Apple schematics or parts lists?

Steve Nordquist signa@birch.net
Sat, 1 Mar 2003 14:02:38 -0600


The straightforward answer is actually to contact MacWorks,
who if you catch 'em when they're not swamped will up and
tell you all you could ever want to know.  Usually.  Or sell you
something that's not gonna take a restocking fee to send 
back if you just looked at the stupid -part- number (though
Shreve systems has the part numbers exposed on stuff they
sell whereas MacWorks (macresq.com) is more of a 
weekday synagogue for Macs than junkyard.



                    Typing e-mail in MacWrite is going a bit far....how about some more generous linewrap?
/** On Saturday 01 March 2003 11:31 am, you struggled free to say:
 I hav ethe same thing with an unreliable
 G4--one of the very first to come out.  Despite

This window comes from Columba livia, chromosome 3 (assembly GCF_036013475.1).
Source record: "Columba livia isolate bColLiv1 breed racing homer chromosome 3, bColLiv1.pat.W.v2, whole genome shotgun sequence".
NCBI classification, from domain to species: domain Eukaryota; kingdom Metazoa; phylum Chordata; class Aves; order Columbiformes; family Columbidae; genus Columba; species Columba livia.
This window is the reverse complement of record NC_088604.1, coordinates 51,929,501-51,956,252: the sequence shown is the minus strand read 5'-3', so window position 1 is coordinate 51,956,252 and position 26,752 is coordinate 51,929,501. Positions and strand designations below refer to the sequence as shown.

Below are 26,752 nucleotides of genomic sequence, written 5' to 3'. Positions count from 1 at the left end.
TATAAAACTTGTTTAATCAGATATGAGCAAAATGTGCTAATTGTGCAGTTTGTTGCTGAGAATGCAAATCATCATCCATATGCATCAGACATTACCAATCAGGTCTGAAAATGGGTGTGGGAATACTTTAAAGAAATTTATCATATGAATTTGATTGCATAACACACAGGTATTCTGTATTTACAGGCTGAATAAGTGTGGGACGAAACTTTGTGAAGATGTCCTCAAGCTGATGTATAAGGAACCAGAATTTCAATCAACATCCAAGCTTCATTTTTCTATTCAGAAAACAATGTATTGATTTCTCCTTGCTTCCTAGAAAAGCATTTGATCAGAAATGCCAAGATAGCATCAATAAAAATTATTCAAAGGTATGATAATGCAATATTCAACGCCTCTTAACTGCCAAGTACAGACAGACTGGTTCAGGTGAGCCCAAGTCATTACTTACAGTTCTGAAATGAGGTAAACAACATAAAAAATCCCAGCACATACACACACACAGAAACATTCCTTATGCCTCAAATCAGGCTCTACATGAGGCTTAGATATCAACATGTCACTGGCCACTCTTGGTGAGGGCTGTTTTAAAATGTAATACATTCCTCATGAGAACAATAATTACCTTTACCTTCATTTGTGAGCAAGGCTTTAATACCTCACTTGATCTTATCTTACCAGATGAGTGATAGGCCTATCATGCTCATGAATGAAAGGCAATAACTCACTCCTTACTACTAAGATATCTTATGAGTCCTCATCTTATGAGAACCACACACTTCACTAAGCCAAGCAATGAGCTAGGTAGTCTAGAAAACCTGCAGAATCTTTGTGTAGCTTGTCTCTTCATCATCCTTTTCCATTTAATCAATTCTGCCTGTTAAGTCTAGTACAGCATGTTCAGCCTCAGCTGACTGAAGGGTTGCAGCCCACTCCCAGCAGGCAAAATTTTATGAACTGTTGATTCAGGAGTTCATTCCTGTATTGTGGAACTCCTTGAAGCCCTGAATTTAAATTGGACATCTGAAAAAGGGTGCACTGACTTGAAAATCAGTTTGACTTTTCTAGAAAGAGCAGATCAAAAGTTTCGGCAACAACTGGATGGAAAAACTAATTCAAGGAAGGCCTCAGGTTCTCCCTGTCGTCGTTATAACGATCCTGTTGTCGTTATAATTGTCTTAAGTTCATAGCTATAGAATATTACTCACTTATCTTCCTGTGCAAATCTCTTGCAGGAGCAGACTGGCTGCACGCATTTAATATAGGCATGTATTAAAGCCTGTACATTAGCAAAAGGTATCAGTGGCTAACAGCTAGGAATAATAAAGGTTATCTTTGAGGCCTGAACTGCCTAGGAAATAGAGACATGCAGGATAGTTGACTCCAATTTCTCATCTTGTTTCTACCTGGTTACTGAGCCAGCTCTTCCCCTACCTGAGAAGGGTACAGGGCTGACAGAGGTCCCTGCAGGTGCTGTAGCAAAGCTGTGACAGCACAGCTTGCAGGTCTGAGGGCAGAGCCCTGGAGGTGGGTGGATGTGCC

replacing everything except the chip and motherboard,
 it's a real bitch.  It's very stable using os 9,
 incredibly unstable on every minor release of os X
 including not even installing or installing and
 seg faulting on folder creating on the desktop or
 other simple tasks.  It's fairly stable now, but
 compression doesn't work at all which to me indicates
 a bad floating point something or other. **/


      Have you tried siccing a RoboClock or other
clock-twiddler chip on it?  I guess you don't really need
a 300MHz Cypress part even, just a high quality
splice.  

/** Apple's official line:  Buy a new one--which I
 can't as it's a work computer, so I have to keep
 limping it along.**/

    C'mon Greg; compute, donate expendable computation
       component to arts, compute, donate....
    (Waaaaait a minute.  I don't do that either!  What AM
     I supposed to do with old 1GB HD that sometimes don't
     come up?  Wait for the ATA shaman to come by?  I guess
     I'll have to become a more likely artist.)

 Eirikur Hallgrimsson wrote:
 > (contains analog hardware geeking)
 >
 > I have here a dead G3 All-In-One that I got for a song, that blew the
 > first regulator chip in such a way as to obscure the part number.  

Yeah, I should be ashamed of how few serial port chips
I've cratered.  (Lightning storms help.)